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    Munich Conference May Echo Russia’s 2007 Dissatisfaction With World Order

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    This year’s Munich Security Conference could mirror the Russian dissatisfaction with the state of the world order, which President Putin expressed back in 2007 in his famous speech, experts told Sputnik.

    MOSCOW (Sputnik) – In his 2007 speech at the Munich Security Conference (MSC), Putin decried unipolarity of international affairs, created by the United States, and accused Washington of provoking a new nuclear arms race, expanding NATO in Europe, using force unilaterally and making the Middle East more unstable, which leads to the growth of extremism.

    As relations between Russia and the West have a cyclical nature and have now become more strained, Munich conference this year, taking place on February 12-14 may see a remarkable Russian address again.

    "All post-Soviet Russian leaders have begun their tenure hoping for close cooperation with the West, then become disillusioned. This applies equally to Gorbachev, to Yeltsin, and to Putin," Keir Giles, the Director of the Conflict Studies Research Center think tank, wrote in a paper obtained by Sputnik.

    The expert called it "the cyclical nature of relations between Russia and the West, where high intentions founder on incompatible strategic priorities, a confrontation ensues, followed by a reset."

    Back in 2007, Putin expressed Russia’s disturbance with the expansion of NATO’s ballistic missile defense system into Europe. Since then, there have been no major changes.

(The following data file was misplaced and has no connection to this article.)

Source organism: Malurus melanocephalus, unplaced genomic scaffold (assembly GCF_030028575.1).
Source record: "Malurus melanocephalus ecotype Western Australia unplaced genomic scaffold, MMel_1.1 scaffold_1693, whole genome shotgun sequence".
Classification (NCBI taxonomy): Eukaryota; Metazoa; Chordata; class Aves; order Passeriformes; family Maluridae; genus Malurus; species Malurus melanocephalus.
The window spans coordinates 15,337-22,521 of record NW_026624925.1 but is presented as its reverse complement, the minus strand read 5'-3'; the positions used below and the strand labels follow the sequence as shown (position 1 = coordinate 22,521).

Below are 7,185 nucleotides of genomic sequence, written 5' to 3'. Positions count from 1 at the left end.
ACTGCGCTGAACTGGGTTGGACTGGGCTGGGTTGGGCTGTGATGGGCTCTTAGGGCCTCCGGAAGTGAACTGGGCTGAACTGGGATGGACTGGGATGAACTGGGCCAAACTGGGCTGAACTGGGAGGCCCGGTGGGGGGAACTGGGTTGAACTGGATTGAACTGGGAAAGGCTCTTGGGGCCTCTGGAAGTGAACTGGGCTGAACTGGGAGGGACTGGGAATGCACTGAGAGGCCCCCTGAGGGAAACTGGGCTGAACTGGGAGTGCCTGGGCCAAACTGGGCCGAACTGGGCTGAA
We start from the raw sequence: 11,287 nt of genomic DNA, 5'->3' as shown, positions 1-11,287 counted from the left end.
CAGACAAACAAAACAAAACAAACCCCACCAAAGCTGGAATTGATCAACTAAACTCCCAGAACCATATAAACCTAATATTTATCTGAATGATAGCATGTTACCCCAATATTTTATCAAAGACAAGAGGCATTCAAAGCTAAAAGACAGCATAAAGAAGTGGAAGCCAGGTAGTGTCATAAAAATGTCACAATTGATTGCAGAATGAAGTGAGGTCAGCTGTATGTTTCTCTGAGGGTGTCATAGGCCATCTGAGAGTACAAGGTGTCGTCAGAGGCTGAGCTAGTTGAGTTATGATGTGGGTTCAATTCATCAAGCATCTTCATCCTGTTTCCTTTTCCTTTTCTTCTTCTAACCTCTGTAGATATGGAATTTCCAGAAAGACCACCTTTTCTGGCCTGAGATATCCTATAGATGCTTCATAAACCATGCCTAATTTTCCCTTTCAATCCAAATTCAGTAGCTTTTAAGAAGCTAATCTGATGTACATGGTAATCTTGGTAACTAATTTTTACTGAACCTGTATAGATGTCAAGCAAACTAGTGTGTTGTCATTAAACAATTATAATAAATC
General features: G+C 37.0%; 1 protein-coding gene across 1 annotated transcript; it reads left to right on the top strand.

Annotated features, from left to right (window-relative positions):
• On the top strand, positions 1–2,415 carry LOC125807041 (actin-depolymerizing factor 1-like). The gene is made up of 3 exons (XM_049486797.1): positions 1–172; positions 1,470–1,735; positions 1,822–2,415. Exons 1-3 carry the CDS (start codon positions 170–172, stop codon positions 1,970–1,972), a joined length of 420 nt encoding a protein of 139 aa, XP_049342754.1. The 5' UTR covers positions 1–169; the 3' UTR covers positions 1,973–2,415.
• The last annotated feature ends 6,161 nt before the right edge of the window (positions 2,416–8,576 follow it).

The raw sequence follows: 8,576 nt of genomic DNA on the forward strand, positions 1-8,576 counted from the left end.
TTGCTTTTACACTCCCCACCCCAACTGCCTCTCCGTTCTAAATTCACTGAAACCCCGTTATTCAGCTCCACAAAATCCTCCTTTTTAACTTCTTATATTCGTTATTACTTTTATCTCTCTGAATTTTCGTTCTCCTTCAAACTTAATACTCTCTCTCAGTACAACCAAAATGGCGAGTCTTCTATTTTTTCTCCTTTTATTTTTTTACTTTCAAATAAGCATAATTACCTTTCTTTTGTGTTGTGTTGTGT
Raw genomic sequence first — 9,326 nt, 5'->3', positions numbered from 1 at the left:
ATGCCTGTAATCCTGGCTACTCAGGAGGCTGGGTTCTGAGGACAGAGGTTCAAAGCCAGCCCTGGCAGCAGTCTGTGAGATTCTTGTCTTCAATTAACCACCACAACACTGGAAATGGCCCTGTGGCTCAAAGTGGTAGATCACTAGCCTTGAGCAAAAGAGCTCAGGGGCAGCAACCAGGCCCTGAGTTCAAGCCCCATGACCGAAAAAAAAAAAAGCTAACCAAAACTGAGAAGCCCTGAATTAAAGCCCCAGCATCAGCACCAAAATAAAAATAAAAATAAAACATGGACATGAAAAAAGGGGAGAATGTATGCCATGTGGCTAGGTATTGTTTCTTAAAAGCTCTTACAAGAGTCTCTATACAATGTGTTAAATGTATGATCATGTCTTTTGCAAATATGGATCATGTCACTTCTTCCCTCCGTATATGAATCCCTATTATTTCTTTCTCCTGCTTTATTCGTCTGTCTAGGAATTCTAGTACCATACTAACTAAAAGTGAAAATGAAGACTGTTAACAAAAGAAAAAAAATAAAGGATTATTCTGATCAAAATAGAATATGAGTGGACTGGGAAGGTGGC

"The balance of terror between the great powers remains in place, and on the whole the case can be made that anti-ballistic missile systems should be stabilizing rather than destabilizing. Unfortunately, the proposed systems in Eastern Europe have for political — not strategic — reasons — become a point of contention between the US and Russia, which is most unfortunate," Thomas Berger, professor of International Relations at Boston University and author of a number of books on security matters, told Sputnik.

    However, irrespective of how similar the Russian position at MSC in 2007 and 2016 can be, one difference is clear – this time, Russian voice is likely to be heard better.

    Back in 2007, "in the West, if the message was received at all, it was not understood. Russian security thinking was widely ignored by the West while Russia was weak and could easily be overlooked except as a potential source of dangerous instability itself in the event of state collapse," Berger said.

    Now, instead, there is a growing understanding that Putin was right in many of his predictions and that major regional and trans-regional crises cannot be resolved without a close cooperation between the global powers.

    A bright example of Putin’s prophesy of 2007 is the rise of extremism in the Middle East. Almost ten years ago he said that the increasing social tension in depressed regions inevitably resulted in the growth of radicalism, extremism, feeds terrorism and local conflicts. If this happens in the Middle East, then there is the risk of global destabilization, he said.

    "Putin was correct in his analysis — a sense of rage fed by the belief that the world is unfair, especially to Muslims, has helped destabilize the Middle East. The problem is, is there any way that international community can make the world seem more just in the eyes of the millions of alienated young men in that region?" Breger said.

    Today, Syria and fight against terrorism and extremism is a number one topic at MSC and the main security problem for the whole world. The only way for the US, Russia and other stakeholders to address it is to forget about differences and work out a joint, consistent approach.

    Russia’s Official delegation at this year’s MSC is headed by Prime Minister Dmitry Medvedev.

    The views and opinions expressed in the article do not necessarily reflect those of Sputnik.


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